Monday, March 26, 2007

The Professor On The Drum Kit

Another excellent read is Roadshow: Landscape With Drums - A Concert Tour By Motorcycle, the latest book of travel writing by Neil Peart, the drummer of Rush. His fourth book, this one chronicles (pun intended, though rather esoteric) the R30 tour, the grand traveling extravaganza undertaken by the band a few years back to celebrate thirty years of the existence of Rush. Neil did virtually all of his traveling on the tour by motorcycle (except for the traveling that had to be done over water), and the reportage is excellent - so is the information about the concerts and the little snippets he throws in from time to time about some of the songs.

As I say, this is his fourth book; of the others, I have read one, the second - Ghost Rider: Travels On The Healing Road, his, ahem, chronicle, of the time he spent traveling on his motorcycle after the nearly back-to-back deaths of his only daughter, Selena, and his wife, Jackie. Born partly of this effort was the band's most recent studio album, Vapor Trails, and the book reads almost like an owner's manual for that album. The album is perfectly enjoyable on its own, but if you read the book, the album really opens up.

His books - at least the two I have read - are peppered throughout with his wry sense of humor, and there are two recurring themes in this book that bring almost non-stop humor, at least for me. One of these is the church signs. Peart is not an especially religious person, having been deeply affected by the philosophy of Ayn Rand - the band's song "2112" is a musical interpretation of Rand's second novel, Anthem, and their song "Freewill" is a short treatment on her philosophy concerning religion - and his amusing commentary on these kinds of signs, nearly all of them posted by the "true believers," as I call them, is quite refreshing.

Examples, you say? Well, all right:

From North Carolina: "To Prevent Eternal Burning, Use SON Block"
Rural Illinois: "Forbidden Fruits Cause Many Jams"
Michigan: "Faith Is A Higher Faculty Than Reason"
Western Missouri: "If God Had A Wallet, Your Picture Would Be In It"
Dallas/Fort Worth Area: "No Jesus, No Peace. Know Jesus, Know Peace."

And on and on. The Michigan one is the saddest. What a monumental error. Anyway, sunnier things - the second recurring theme laced with humor: the corporate names on concert venues. I loved this one! Straight out of Neil's mouth, from page 88, referring to the first venue the band played on the R30 tour:

"It now wore a corporate name instead, in the twenty-first century fashion of selling companies the right to put their name on entertainment venues. But they will get no free advertising from me. I'll call it the Financial Services Corporation Amphitheater."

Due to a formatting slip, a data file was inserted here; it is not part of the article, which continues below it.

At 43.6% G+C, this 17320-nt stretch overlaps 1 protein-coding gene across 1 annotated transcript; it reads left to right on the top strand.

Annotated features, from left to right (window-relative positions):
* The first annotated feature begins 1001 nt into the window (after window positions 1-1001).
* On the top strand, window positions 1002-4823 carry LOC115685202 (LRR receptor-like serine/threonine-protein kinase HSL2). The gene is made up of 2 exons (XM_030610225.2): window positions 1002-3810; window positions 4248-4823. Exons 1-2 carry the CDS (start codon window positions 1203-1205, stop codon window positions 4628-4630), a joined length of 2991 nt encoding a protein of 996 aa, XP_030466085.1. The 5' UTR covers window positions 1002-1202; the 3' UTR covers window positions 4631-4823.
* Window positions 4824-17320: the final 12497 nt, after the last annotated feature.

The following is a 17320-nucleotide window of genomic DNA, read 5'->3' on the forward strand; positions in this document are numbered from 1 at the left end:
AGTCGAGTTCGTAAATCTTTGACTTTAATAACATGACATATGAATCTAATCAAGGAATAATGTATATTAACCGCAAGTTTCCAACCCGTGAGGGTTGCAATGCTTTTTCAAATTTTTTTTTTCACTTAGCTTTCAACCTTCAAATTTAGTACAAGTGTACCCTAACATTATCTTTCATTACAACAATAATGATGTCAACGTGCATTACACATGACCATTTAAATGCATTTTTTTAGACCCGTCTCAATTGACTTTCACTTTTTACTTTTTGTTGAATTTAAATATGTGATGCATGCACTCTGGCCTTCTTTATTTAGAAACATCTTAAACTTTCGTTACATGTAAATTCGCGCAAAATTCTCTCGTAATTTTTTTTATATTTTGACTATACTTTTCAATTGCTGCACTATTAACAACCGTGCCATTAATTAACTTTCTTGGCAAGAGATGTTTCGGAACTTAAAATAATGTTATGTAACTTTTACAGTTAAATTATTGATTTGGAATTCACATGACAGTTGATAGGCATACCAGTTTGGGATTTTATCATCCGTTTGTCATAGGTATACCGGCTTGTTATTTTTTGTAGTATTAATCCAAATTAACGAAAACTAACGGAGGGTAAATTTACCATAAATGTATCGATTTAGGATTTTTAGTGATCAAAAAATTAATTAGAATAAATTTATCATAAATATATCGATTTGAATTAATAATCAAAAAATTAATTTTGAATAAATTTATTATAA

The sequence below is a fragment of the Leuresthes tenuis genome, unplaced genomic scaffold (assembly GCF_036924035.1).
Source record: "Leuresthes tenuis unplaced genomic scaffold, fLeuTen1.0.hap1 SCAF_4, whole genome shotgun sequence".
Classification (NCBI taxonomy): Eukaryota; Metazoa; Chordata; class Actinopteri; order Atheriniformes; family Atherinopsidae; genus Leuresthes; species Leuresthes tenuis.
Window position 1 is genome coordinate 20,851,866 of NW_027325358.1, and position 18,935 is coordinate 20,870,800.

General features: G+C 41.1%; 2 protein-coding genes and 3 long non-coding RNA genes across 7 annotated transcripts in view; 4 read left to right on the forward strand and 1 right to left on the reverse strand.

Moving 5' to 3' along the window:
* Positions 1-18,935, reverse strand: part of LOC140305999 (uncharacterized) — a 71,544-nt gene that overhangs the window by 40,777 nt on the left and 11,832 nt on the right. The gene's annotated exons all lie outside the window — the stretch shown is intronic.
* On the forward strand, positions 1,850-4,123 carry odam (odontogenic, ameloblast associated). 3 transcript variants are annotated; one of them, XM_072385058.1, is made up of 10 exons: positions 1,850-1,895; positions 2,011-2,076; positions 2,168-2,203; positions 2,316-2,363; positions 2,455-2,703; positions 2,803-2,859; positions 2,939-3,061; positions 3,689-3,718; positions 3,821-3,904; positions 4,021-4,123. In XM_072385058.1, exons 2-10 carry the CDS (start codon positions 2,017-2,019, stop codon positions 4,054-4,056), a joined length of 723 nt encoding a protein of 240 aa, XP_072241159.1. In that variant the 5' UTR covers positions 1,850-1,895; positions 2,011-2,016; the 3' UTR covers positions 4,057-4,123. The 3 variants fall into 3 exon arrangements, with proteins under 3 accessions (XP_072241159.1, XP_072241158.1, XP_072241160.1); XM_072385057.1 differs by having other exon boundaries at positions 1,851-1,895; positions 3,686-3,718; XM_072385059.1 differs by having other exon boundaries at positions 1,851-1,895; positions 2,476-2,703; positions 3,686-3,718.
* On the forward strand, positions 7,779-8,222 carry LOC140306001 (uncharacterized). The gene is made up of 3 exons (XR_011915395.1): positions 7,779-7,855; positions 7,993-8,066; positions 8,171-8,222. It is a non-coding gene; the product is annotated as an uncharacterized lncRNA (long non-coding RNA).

Cellular Telephone Network Amphitheater (Charlotte, North Carolina)
Local Newspaper Amphitheater (west of Pittsburgh, Pennsylvania)
Import Auto Dealer Amphitheater (Columbus, Ohio)
Consumer Electronics Chain Amphitheater (Oklahoma City, Oklahoma)

And on and on - again. Great book - highly recommended. The band's new album Snakes & Arrows is due on May 1st. The first single, "Far Cry," can be heard on Q95, probably with some small amount of regularity between now and when the album comes out, though I have only heard it once so far.


Last King of SCOOTland said...

you'll laugh at this John-O but the other night Melonna and I were in Barnes and Nobles down here and I glanced at one of the display tables and saw this very book. We were in a hurry and I was looking for the ESPN the Magazine's guide to the NFL draft (I know, I know. Is the a 12 step program for preview mag addiction?), so I didn't stop to look at it or anything but I thought to myself that it would be kinda cool if that book was by Neil. (BTW, I now have all three of their names permenantly burned into my psyche thanks to you - Alex Lifeson and Gedy Lee - just in case you were wondering, although the spelling may not be right). Anyways, as it turns out, it is. OK, maybe you won't laugh. In retrospect it is kind of a lame tale, but I thought I'd mention it anyway.

Scoot out

John Peddie said...

I suspect you're not the only one upon whom I have had that effect - permanent psyche burning of Rush, that is.

I saw that ESPN preview book on the draft. Are those books any good? I didn't care for Athlon's NFL book last year, but it's so hard to pass up, because it comes out so much sooner than the Sporting News version. Maybe the ESPN book is good, too, and will come out before Athlon...

John Peddie said...

Also, you nailed their names, except for missing a D in Geddy - which, by the way, would clearly be my kid's name if it weren't for my damned goofy-ass last name. Can you imagine a kid growing up with that kind of torment?

Last King of SCOOTland said...

Yeah, the ESPN magazine was good. Only problem with the draft stuff is that after the 15 or so people you know, the rest of the book is about the linebacker from Kutztown State. I got it because I had nothing else to read and I was bored. As for Athlon vs. Sporting News, I am slowly starting to shift to Sporting News. I got both of their baseball previews and teh SN's was much more in depth. I still like Athlon, for the moment, but that is slowly changing.

Oh, and yes, the name thing would be incredibly cruel. That is, unless, he turned into some really famous guy or something.